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How Much Money Is Needed To Save The Country?


From the studios of NPR West, this is Day to Day. I'm Madeleine Brand.


And I'm Alex Cohen. Coming up, the education of Federal Reserve Chief Ben Bernanke, what the financial crisis has taught him about the limits of the free market.

BRAND: And the free market is getting another boost from the government. Today, Treasury Secretary Henry Paulson announced another $800 billion worth of assistance for the troubled financial markets. NPR's Chris Arnold is following this. And Chris, what did Paulson announce today?

CHRIS ARNOLD: Well, there's a couple of things going on, and one of them has to do with sort of a new front in the government's fight to save the economy, basically. And that has to do with consumer credit. You know credit, cards, home loans, student loans. Forty percent of that credit comes from something called the securitization market. It's like this giant pipeline that money normally flows through in the economy, and it's totally frozen.

Parts of the credit markets have been getting better. This one hasn't, and consumer spending is the biggest part of the economy. So you know, people who have good credit just - they have to be able to buy cars or washing machines and stuff, or the economy's just in really big trouble. And Treasury Secretary Paulson talked about this today.

Secretary HENRY PAULSON (Department of the Treasury): Millions of Americans cannot find affordable financing for their basic credit needs. This lack of affordable consumer credit undermines consumer spending, and as a result weakens our economy.

BRAND: So Chris, $800 billion, what is that money going to be spent on?

ARNOLD: All right, well, $200 billion of it is going to go to those banks and other companies that issue credit cards and make, you know, auto loans and that sort of stuff. And it's going to go in the form of loans, so the government's not handing money to these companies, but it's saying all right, we're going to give you a loan. And if you go under, we might lose it. But if you don't go under, you know, we hope to get paid back.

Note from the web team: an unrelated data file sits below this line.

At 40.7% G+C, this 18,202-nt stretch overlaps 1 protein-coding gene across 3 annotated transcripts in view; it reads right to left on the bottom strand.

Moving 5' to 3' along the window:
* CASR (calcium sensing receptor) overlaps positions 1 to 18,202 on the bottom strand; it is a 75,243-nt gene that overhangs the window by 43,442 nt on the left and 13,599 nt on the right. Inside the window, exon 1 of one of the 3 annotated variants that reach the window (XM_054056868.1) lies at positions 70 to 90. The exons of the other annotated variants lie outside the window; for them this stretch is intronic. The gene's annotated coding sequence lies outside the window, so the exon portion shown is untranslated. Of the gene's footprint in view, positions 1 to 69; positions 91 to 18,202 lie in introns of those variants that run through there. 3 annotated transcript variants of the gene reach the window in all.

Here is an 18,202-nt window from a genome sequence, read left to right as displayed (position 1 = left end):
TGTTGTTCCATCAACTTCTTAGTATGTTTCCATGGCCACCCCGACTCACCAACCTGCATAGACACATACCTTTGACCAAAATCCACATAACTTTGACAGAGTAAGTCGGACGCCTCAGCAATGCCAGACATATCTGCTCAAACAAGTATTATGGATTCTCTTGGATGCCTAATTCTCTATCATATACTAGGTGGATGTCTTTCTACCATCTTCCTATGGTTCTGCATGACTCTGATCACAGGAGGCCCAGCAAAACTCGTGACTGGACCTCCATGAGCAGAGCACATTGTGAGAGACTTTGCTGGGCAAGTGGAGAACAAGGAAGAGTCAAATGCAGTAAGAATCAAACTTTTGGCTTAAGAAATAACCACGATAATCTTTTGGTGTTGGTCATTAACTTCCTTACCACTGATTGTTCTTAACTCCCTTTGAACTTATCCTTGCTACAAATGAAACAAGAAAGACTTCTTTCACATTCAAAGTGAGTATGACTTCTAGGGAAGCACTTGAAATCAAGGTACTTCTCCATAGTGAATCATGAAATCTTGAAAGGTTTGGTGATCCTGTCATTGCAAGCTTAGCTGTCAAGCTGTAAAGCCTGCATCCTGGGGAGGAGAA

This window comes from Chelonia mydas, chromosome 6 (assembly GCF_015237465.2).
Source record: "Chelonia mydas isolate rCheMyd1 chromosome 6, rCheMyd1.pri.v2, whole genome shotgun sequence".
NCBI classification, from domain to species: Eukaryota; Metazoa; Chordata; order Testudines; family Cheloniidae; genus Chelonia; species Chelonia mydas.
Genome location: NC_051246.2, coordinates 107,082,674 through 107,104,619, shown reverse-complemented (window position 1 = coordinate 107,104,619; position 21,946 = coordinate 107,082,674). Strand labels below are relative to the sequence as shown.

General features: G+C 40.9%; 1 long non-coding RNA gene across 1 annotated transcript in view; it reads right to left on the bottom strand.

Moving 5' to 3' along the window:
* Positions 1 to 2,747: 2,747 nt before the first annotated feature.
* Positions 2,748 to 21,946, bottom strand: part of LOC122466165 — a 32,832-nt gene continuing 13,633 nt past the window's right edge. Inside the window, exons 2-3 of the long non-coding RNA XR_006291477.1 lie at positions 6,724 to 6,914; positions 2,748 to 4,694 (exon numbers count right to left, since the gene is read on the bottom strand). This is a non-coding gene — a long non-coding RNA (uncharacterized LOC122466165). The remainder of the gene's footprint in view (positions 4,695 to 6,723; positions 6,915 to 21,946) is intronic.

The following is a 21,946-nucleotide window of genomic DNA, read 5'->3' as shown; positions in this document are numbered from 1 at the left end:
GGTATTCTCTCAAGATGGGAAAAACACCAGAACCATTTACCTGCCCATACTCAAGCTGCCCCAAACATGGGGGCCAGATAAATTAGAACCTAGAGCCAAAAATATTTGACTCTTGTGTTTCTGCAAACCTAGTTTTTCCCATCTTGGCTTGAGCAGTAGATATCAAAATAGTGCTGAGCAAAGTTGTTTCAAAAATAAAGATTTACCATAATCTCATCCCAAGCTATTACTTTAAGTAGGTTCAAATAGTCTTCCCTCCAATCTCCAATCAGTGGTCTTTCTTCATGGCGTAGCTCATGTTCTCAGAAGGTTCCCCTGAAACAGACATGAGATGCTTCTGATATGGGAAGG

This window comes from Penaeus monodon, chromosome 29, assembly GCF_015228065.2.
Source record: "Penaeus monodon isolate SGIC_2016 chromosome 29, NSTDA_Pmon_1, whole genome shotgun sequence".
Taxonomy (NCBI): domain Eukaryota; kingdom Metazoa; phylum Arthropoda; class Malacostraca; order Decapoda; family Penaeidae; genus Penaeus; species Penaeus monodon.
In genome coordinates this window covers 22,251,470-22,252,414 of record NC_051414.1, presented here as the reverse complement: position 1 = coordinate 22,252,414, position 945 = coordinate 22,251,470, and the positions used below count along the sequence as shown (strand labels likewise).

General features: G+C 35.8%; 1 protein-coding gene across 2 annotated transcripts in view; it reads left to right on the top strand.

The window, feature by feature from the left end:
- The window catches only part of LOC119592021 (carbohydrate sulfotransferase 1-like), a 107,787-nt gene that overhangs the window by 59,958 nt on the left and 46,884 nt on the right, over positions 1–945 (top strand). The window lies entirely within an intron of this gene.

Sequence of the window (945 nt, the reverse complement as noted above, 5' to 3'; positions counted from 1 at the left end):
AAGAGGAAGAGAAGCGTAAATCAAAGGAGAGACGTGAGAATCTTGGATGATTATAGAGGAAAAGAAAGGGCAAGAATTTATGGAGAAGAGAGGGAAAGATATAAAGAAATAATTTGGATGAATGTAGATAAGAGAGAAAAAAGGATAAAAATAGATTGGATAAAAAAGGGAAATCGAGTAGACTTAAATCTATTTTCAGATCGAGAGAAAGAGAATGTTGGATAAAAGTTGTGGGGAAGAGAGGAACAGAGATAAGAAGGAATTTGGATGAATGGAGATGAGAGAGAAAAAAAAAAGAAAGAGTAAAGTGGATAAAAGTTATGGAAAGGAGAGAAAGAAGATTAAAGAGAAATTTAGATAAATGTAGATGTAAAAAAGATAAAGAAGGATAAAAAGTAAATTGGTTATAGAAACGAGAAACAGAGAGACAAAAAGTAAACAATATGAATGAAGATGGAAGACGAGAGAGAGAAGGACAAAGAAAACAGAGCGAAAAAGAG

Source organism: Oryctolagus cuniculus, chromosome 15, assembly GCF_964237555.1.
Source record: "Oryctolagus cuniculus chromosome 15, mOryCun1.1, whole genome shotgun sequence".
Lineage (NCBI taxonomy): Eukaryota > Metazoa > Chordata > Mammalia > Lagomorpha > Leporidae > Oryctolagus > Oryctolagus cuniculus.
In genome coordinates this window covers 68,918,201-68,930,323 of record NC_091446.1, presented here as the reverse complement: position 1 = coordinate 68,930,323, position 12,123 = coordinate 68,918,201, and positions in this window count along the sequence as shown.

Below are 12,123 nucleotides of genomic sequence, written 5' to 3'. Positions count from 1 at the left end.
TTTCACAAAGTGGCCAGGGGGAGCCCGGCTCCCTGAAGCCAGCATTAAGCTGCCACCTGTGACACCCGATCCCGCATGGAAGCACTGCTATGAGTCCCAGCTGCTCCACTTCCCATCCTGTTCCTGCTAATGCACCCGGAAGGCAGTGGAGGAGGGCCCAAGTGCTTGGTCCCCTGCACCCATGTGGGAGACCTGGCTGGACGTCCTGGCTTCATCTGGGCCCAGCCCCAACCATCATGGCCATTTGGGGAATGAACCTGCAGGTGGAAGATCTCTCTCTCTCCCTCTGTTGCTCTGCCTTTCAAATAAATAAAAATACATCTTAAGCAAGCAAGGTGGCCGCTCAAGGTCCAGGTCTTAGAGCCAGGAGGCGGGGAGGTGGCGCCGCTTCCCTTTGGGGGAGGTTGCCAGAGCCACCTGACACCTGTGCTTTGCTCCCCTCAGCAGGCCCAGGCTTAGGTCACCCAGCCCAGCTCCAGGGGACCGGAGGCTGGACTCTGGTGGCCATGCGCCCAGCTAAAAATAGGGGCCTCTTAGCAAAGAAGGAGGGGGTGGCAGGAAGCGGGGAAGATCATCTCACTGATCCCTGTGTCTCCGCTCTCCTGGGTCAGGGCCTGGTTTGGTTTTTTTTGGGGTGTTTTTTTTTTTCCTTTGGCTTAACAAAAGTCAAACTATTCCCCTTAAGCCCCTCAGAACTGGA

The hope is that that money will then flow into people's pockets, you know, when they go to buy a car and that kind of thing and they can actually get a loan. A lot of the other money is going to be spent propping up the housing market.

BRAND: And the housing market again in trouble with the latest news. The Case-Shiller Index was out today, not good news. And also, existing home sales out, not good, either. What's going on there?

ARNOLD: Yeah, home sales were down 17 percent from a year earlier. That's a record drop in the S&P Case-Shiller Index. Basically, there's been a lot of back and forth over whether the government is going to buy up a lot of this mortgage-related debt that's gone sour. And this original $700 billion bill that was supposed to do that, and then we heard no, no, no, that's not going to happen. We're going to do some other things.

And then today, the government came up and said well actually, we are going to buy up about $500 billion worth of mortgage securities. And they're targeting securities that are guaranteed by Fannie Mae and Freddie Mac, and those were those big mortgage companies that are sort of at the heart of the whole housing market in the United States.

And all sorts of other companies own those securities. You know, it could be Goldman Sachs or some sovereign wealth funds, but Fannie and Freddie are on the hook, and they guarantee those loans. And the key is that that's been pushing up interest rates on home loans, so the hope is here by buying up that bad debt it'll lower interest rates. That'll help everybody.

There's still nothing in here to deal with the whole foreclosure problem. And so, that's going to be something the government likely still has to deal with.

BRAND: NPR's Chris Arnold in Boston. Thank you.

ARNOLD: Thanks, Madeleine. Transcript provided by NPR, Copyright NPR.

Madeleine Brand
Madeleine Brand is the host of NPR’s newest and fastest-growing daily show, Day to Day. She conducts interviews with newsmakers (Iraqi politicians, US senators), entertainment figures (Bernardo Bertolluci, Phillip Seymour Hoffman, Ricky Gervais), and the everyday people affected by the news (an autoworker laid off at GM, a mother whose son was killed in Iraq).
Chris Arnold
NPR correspondent Chris Arnold is based in Boston. His reports are heard regularly on NPR's award-winning newsmagazines Morning Edition, All Things Considered and Weekend Edition. He joined NPR in 1996 and was based in San Francisco before moving to Boston in 2001.